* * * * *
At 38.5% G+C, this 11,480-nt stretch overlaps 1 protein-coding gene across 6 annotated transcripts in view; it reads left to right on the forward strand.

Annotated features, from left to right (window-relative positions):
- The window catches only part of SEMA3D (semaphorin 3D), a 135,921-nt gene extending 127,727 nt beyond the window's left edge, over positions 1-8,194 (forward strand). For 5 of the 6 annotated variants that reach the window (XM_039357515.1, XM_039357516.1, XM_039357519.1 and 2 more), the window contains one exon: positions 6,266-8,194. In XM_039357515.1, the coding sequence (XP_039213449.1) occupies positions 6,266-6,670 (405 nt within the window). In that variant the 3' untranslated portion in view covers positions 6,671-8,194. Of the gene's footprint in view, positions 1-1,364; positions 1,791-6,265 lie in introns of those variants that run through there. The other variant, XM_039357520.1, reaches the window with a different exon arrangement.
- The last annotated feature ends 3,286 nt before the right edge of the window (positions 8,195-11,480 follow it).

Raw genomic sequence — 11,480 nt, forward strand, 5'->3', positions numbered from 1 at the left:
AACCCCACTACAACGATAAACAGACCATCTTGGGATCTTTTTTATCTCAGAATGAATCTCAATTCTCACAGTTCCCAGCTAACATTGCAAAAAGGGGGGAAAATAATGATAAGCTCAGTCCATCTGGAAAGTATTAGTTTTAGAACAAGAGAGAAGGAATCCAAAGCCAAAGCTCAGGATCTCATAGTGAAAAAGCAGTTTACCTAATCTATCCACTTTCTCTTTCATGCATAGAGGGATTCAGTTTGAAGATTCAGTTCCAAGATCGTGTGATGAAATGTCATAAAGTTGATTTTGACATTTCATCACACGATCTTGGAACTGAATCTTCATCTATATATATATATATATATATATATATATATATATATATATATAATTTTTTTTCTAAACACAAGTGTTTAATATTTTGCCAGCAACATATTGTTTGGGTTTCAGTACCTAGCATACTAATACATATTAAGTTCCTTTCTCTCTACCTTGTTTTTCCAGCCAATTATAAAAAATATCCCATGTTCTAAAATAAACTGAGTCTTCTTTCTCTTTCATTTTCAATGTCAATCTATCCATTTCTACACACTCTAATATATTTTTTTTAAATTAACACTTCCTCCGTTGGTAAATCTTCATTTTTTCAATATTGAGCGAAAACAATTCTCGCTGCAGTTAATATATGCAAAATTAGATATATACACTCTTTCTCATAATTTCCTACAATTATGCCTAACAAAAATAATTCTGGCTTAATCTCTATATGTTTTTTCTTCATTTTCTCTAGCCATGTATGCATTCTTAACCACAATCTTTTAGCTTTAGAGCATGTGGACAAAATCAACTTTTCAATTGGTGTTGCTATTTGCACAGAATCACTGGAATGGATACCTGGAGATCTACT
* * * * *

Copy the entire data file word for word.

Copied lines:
At 38.5% G+C, this 11,480-nt stretch overlaps 1 protein-coding gene across 6 annotated transcripts in view; it reads left to right on the forward strand.

Annotated features, from left to right (window-relative positions):
- The window catches only part of SEMA3D (semaphorin 3D), a 135,921-nt gene extending 127,727 nt beyond the window's left edge, over positions 1-8,194 (forward strand). For 5 of the 6 annotated variants that reach the window (XM_039357515.1, XM_039357516.1, XM_039357519.1 and 2 more), the window contains one exon: positions 6,266-8,194. In XM_039357515.1, the coding sequence (XP_039213449.1) occupies positions 6,266-6,670 (405 nt within the window). In that variant the 3' untranslated portion in view covers positions 6,671-8,194. Of the gene's footprint in view, positions 1-1,364; positions 1,791-6,265 lie in introns of those variants that run through there. The other variant, XM_039357520.1, reaches the window with a different exon arrangement.
- The last annotated feature ends 3,286 nt before the right edge of the window (positions 8,195-11,480 follow it).

Raw genomic sequence — 11,480 nt, forward strand, 5'->3', positions numbered from 1 at the left:
AACCCCACTACAACGATAAACAGACCATCTTGGGATCTTTTTTATCTCAGAATGAATCTCAATTCTCACAGTTCCCAGCTAACATTGCAAAAAGGGGGGAAAATAATGATAAGCTCAGTCCATCTGGAAAGTATTAGTTTTAGAACAAGAGAGAAGGAATCCAAAGCCAAAGCTCAGGATCTCATAGTGAAAAAGCAGTTTACCTAATCTATCCACTTTCTCTTTCATGCATAGAGGGATTCAGTTTGAAGATTCAGTTCCAAGATCGTGTGATGAAATGTCATAAAGTTGATTTTGACATTTCATCACACGATCTTGGAACTGAATCTTCATCTATATATATATATATATATATATATATATATATATATATATATAATTTTTTTTCTAAACACAAGTGTTTAATATTTTGCCAGCAACATATTGTTTGGGTTTCAGTACCTAGCATACTAATACATATTAAGTTCCTTTCTCTCTACCTTGTTTTTCCAGCCAATTATAAAAAATATCCCATGTTCTAAAATAAACTGAGTCTTCTTTCTCTTTCATTTTCAATGTCAATCTATCCATTTCTACACACTCTAATATATTTTTTTTAAATTAACACTTCCTCCGTTGGTAAATCTTCATTTTTTCAATATTGAGCGAAAACAATTCTCGCTGCAGTTAATATATGCAAAATTAGATATATACACTCTTTCTCATAATTTCCTACAATTATGCCTAACAAAAATAATTCTGGCTTAATCTCTATATGTTTTTTCTTCATTTTCTCTAGCCATGTATGCATTCTTAACCACAATCTTTTAGCTTTAGAGCATGTGGACAAAATCAACTTTTCAATTGGTGTTGCTATTTGCACAGAATCACTGGAATGGATACCTGGAGATCTACT